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How to overcome common bathroom space dilemmas – Part 2

In the previous blog, we looked at some of the most common problems relating to space that come up time and time again when designing and planning a new bathroom – how to incorporate a free-standing bath, how to include both bath and shower, how to make the most of a small ensuite and how to provide the feeling of space in a bathroom with no windows.

This time we tackle a few more space-related questions that designers, manufacturers and suppliers hear repeatedly – hopefully we’ve covered all the main ones and provided you with food for thought.

I’d love to have a large shower

There is often the misconception that if you have a smallish space, you can’t have a large shower. Wrong! Whether you have a converted loft, ensuite, or want to make the most of some unused space, a walk-in shower or wet room is a practical and highly achievable option. Forget a bulky shower tray - the walls of the room itself effectively act as the shower enclosure, with a drain inset into the floor replacing the conventional shower tray, leaving more scope to create a shower in pretty much any position, in any size. The shower unit and controls must be fitted to one of the walls. Normally a glass screen is installed to help minimise the impact of water while maintaining the effect of space. The room needs to be waterproofed (tanked) to keep the shower water within the room and to stop damp or water damage getting into vital building structures, such as joists and the floor should slope away at the correct angle as well as have a well-positioned soak away.

I need my bathroom space to work for the whole family

No matter what the size of your bathroom it needs to be easy to use and practical, especially in a busy family home. Being used multiple times throughout the course of the day by various members of the family, fittings need to be fit for purpose and as well as simple to maintain. If not, they won’t perform well and will need to be replaced more quickly. The key here is to do plenty of research into the quality of sanitaryware and fittings and invest a little more if needs be to avoid the situation of false economy.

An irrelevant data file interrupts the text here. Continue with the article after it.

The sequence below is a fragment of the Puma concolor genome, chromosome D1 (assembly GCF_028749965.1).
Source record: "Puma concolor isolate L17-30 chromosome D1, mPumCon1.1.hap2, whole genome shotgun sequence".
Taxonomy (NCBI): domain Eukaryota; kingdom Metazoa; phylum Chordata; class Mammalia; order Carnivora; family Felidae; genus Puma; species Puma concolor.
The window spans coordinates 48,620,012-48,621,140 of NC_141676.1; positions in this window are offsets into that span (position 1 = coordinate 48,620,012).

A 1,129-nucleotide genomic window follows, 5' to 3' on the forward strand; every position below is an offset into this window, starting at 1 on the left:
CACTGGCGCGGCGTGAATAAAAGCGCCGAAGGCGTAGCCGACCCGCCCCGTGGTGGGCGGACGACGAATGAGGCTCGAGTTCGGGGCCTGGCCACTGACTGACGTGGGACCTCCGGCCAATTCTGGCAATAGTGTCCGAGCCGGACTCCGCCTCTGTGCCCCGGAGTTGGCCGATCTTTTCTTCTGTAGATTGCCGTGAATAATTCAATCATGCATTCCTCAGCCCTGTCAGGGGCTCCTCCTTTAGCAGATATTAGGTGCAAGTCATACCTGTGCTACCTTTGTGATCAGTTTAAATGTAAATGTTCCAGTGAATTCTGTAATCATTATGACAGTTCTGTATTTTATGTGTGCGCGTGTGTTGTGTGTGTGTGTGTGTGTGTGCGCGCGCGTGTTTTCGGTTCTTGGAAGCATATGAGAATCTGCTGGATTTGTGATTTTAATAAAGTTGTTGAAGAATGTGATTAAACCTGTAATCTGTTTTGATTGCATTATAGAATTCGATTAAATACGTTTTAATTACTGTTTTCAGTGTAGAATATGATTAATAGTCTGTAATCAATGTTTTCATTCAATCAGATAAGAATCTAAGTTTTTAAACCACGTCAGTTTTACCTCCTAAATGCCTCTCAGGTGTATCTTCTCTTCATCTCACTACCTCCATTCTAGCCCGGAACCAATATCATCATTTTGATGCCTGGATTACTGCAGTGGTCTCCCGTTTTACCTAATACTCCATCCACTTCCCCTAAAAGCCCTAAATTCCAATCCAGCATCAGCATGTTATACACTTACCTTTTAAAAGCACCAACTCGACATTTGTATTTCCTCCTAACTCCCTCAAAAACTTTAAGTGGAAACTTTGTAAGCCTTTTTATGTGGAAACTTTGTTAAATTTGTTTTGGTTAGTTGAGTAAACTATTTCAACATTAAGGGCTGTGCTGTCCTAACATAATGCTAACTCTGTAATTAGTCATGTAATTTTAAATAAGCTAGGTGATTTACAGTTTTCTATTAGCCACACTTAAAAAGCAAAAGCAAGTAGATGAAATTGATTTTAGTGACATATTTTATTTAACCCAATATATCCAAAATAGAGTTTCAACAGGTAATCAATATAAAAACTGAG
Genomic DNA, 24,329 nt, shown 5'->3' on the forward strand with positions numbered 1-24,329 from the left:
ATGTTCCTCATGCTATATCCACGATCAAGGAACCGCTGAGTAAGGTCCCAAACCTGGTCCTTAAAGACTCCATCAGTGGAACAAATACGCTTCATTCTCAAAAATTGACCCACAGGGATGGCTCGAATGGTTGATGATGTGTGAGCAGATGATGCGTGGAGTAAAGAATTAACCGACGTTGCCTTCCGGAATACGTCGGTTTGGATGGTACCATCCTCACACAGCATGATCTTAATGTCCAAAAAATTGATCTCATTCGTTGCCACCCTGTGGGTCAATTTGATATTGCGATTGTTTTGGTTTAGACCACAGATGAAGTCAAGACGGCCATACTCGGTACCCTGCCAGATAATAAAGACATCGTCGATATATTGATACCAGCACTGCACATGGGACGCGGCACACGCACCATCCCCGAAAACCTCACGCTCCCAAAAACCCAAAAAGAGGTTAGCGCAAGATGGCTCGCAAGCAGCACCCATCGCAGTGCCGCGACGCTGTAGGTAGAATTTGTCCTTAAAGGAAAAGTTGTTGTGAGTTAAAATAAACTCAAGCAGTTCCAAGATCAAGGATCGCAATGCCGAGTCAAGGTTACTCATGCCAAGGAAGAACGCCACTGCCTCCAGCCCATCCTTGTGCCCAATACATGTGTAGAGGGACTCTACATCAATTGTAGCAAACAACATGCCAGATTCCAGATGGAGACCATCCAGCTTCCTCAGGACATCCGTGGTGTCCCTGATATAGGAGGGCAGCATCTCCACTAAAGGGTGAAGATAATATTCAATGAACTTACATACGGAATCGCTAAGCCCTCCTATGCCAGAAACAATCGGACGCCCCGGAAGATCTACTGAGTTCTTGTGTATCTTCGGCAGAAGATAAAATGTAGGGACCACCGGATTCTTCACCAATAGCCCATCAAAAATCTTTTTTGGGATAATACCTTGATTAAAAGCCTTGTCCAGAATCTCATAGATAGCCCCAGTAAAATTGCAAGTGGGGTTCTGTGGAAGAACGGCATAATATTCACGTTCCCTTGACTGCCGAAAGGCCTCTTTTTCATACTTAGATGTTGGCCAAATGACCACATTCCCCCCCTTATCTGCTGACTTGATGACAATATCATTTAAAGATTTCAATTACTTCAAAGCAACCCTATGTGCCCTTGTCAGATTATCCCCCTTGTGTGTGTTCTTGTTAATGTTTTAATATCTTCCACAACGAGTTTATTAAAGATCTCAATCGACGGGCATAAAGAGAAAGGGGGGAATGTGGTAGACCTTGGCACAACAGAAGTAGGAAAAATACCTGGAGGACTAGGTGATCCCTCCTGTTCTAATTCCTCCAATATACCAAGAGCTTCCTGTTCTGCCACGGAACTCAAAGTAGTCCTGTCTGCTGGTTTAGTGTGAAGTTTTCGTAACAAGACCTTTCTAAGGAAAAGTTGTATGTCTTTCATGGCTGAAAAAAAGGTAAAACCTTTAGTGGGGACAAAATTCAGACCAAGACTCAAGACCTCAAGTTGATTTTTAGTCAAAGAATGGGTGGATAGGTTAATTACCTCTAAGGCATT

Choose a good-quality porcelain tile over natural stone for example on the walls and/or floors. Natural stone will need resealing every couple of years to ensure it looks and performs at its best. Check how robust your bath is – a solid or double-skinned bath is sturdier and will generally last longer. Make the space, no matter how large or small, as flexible as possible. If you have enough space for a double basin, install one as it allows multiple people to use the bathroom at the same time to wash hands, clean teeth etc. Maximise every inch of the space with storage to help keep some degree of order, allocating shelves to various members of the family.

I want my bathroom to feel luxurious - a place where I want to unwind, but it’s small and feels cramped.

The key here is to define the look and feel you want to create within the space you have. Are you trying to recreate the luxury found in a five-star bathroom or more of a relaxing spa environment? Deciding the priorities are fundamental and will help you make the right choices when designing your space. Create a mood board highlighting the styles, fixtures, fittings, tiles etc you like – this will then determine whether having an elegant free-standing bath is key or whether your focus is natural textures, raw materials, and neutral colours.

Once you have defined ‘luxury’, the rest should follow and you can home in on the correct size of sanitaryware, the right finish for your fittings, how best to maximise storage and what range of accessories work well to complement your stylish bathroom.

25th Oct 2021